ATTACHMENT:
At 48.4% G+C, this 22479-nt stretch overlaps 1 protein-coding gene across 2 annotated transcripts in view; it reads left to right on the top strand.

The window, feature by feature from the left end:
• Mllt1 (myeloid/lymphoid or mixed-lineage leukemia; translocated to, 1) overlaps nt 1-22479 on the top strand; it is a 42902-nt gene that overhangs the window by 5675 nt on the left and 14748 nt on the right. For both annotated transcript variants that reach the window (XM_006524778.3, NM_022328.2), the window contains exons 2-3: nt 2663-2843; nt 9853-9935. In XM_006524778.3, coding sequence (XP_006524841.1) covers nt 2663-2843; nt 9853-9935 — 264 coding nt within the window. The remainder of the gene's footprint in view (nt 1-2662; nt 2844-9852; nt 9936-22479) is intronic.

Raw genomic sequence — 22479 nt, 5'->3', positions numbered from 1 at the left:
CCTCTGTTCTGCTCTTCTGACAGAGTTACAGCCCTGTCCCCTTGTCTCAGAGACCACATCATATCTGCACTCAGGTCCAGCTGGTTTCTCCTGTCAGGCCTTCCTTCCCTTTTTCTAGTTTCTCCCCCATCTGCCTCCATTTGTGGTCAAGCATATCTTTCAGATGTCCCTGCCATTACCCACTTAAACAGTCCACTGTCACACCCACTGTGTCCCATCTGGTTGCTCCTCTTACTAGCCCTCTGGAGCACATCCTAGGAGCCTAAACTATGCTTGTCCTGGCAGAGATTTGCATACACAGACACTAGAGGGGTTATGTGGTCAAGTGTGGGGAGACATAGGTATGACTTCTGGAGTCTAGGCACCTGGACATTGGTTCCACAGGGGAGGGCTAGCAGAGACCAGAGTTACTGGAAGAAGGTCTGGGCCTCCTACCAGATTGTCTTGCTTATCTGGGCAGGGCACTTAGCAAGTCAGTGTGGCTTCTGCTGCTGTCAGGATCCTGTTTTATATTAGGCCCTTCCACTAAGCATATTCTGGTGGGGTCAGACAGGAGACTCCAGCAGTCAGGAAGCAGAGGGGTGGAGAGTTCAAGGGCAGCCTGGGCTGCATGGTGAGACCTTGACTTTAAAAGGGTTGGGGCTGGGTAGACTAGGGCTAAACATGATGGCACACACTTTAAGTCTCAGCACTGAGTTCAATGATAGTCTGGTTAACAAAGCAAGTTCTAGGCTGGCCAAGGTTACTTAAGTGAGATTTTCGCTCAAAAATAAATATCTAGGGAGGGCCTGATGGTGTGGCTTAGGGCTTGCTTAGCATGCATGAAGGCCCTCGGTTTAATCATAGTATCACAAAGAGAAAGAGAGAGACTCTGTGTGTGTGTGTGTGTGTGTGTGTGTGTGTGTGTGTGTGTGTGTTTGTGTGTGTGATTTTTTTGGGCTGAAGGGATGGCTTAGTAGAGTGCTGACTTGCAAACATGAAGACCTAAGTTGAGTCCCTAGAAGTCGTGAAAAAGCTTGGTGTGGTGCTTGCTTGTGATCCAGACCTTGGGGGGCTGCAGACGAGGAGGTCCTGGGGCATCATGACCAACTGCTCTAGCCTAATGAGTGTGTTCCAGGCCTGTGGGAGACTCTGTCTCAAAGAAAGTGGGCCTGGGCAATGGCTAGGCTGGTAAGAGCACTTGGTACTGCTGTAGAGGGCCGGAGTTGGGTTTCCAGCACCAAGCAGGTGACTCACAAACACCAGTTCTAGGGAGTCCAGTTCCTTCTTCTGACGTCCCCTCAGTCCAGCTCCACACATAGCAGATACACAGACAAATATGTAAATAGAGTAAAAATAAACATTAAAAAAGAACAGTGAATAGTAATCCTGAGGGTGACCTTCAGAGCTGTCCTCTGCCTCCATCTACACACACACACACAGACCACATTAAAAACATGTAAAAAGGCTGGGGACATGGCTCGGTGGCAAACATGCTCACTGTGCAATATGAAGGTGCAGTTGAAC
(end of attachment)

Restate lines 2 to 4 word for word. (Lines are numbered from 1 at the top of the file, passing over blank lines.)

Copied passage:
The window, feature by feature from the left end:
• Mllt1 (myeloid/lymphoid or mixed-lineage leukemia; translocated to, 1) overlaps nt 1-22479 on the top strand; it is a 42902-nt gene that overhangs the window by 5675 nt on the left and 14748 nt on the right. For both annotated transcript variants that reach the window (XM_006524778.3, NM_022328.2), the window contains exons 2-3: nt 2663-2843; nt 9853-9935. In XM_006524778.3, coding sequence (XP_006524841.1) covers nt 2663-2843; nt 9853-9935 — 264 coding nt within the window. The remainder of the gene's footprint in view (nt 1-2662; nt 2844-9852; nt 9936-22479) is intronic.

Raw genomic sequence — 22479 nt, 5'->3', positions numbered from 1 at the left: